2015 continues to see record-setting activity in both the frequency and value of M&A deals involving pharmaceutical companies, and generally in the life-sciences sector. According to a report published by PricewaterhouseCoopers, the combined value of closed M&A deals in the life-sciences and pharmaceutical sector surpassed USD $320Bn in the first three quarters of 2015. Further, a recently announced inversion deal between two major players in the pharmaceutical space has been valued at USD $155Bn. If successful, this will be the largest inversion deal in any sector, and the largest M&A deal in the history of the life-sciences sector.

Against this backdrop, Biopharm Insight and Mergermarket recently issued a report entitled “Life lines: Life-sciences M&A and the rise of personalised medicine.”

The report surveyed 100 senior executives (CEO, CIO, Director of Strategy) in biotechnology and pharmaceutical companies across the US, Europe, and Asia. Some of the more interesting survey results include:

  • Focus on Asia. 28% of those surveyed indicated that their next acquisition was most likely to target an Asian company, in 19% of respondents indicated intentions to acquire companies based in North America and Western Europe.
  • Drug discovery/R&D and diagnostics in demand. Over 70% of respondents indicated drug discovery, early stage R&D, and a focus on diagnostics as the factors major pharmaceutical producers will most likely look for when selecting candidates for acquisition.
  • Personalized medicines on the rise. 26% of respondents indicated that they saw an opportunity to charge higher prices for more targeted drugs, and 24% suggested that personalized medicines allowed them to make more convincing cost-benefit cases to buyers than conventional pharmaceuticals.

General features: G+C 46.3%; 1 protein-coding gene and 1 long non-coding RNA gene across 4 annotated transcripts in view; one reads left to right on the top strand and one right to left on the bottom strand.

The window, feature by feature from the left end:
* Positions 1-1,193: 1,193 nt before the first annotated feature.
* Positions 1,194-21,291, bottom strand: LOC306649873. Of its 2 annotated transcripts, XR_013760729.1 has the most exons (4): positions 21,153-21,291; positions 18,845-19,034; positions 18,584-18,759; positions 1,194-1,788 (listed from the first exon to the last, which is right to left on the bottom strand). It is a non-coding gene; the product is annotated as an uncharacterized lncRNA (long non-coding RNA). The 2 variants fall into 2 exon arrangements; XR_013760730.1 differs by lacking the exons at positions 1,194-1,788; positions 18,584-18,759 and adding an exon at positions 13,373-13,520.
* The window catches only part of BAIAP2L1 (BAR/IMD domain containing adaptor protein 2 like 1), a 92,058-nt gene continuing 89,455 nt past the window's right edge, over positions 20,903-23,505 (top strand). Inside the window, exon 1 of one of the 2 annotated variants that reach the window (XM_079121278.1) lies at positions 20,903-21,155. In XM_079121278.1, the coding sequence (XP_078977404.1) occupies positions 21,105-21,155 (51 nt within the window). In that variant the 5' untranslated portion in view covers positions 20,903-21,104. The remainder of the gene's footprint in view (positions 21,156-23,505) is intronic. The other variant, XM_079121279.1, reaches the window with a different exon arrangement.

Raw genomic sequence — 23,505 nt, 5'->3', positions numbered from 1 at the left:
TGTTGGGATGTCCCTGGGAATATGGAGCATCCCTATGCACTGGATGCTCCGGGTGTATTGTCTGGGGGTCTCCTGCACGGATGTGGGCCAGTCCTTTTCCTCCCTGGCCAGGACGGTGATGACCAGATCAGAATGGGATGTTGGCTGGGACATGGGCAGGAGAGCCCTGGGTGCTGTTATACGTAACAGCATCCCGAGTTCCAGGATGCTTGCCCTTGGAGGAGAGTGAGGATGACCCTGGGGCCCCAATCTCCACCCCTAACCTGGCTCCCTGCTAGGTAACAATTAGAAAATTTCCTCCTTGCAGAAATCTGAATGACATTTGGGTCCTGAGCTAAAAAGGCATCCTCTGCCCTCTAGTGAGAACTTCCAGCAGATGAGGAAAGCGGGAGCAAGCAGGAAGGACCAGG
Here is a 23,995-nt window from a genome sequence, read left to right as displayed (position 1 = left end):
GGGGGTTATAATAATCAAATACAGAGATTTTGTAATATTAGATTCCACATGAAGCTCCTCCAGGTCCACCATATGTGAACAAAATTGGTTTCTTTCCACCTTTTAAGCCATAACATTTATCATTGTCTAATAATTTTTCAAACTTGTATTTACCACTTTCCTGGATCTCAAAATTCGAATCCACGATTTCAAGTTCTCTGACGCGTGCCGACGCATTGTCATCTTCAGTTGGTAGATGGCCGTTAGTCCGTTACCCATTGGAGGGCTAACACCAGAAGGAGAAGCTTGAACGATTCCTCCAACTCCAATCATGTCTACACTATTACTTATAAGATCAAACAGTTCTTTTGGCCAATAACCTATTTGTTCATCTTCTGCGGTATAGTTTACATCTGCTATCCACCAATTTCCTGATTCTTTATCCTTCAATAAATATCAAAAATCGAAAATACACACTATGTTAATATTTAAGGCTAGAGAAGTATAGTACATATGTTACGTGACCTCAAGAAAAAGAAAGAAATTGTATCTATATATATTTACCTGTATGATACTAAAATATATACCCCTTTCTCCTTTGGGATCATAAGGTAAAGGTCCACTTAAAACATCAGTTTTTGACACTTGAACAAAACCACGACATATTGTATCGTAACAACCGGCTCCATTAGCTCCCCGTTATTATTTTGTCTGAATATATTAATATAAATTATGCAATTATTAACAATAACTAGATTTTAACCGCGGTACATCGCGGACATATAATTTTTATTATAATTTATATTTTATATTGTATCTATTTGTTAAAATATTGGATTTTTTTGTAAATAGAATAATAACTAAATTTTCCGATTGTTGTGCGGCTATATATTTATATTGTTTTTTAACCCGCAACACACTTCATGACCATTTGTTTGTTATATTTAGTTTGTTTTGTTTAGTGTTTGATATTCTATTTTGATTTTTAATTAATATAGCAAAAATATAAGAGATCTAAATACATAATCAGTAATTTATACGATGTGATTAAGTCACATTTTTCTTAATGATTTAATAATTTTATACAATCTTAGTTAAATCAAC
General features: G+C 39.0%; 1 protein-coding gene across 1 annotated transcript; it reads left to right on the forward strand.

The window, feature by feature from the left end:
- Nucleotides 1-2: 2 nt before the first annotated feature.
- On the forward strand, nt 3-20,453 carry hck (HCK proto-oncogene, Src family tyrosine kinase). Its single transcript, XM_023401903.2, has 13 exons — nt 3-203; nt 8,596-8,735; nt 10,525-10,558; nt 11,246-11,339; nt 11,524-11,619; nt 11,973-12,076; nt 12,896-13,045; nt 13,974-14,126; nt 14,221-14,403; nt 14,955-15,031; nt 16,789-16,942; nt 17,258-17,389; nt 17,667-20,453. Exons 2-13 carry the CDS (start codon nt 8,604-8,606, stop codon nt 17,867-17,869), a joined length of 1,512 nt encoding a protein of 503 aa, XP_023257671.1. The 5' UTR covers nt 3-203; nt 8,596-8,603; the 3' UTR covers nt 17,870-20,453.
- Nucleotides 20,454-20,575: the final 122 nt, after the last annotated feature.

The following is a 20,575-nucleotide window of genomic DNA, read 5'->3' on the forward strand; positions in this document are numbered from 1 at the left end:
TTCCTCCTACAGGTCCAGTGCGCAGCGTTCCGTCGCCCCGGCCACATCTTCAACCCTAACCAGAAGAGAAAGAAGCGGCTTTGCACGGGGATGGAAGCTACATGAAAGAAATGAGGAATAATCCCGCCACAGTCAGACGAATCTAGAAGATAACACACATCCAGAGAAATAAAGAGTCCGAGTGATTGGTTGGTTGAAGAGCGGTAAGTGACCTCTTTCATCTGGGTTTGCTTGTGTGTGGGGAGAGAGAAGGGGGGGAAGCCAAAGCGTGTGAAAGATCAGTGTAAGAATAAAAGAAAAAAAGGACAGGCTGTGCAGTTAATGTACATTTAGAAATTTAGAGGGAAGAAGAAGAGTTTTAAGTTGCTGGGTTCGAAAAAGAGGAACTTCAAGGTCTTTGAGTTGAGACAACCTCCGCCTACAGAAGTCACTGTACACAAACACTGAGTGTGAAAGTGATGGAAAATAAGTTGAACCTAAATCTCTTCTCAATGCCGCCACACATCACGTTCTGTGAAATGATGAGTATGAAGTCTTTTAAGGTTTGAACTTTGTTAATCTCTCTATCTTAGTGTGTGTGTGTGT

• Brain drain. 69% of respondents cited the monetary costs of retaining high-level scientific/R&D expertise as a major challenge in sustaining a broad drug portfolio, and 56% indicated their ability to maintain and support multiple specialist sales teams as a chief concern.

The report concludes that, partially due to the favourable financial climate, the M&A boom in life-sciences is likely to continue, and that the volume of deals in 2015 is on track to surpass last year’s results. However, the report’s authors also advise caution. The shape of the life-sciences sector of tomorrow remains unclear, regulatory regimes in key markets are likely to see change, and many survey respondents indicated that they were anxious about economic and political uncertainty.

The author would like to thank Bert Riviere, articling student, for his assistance in preparing this legal update.

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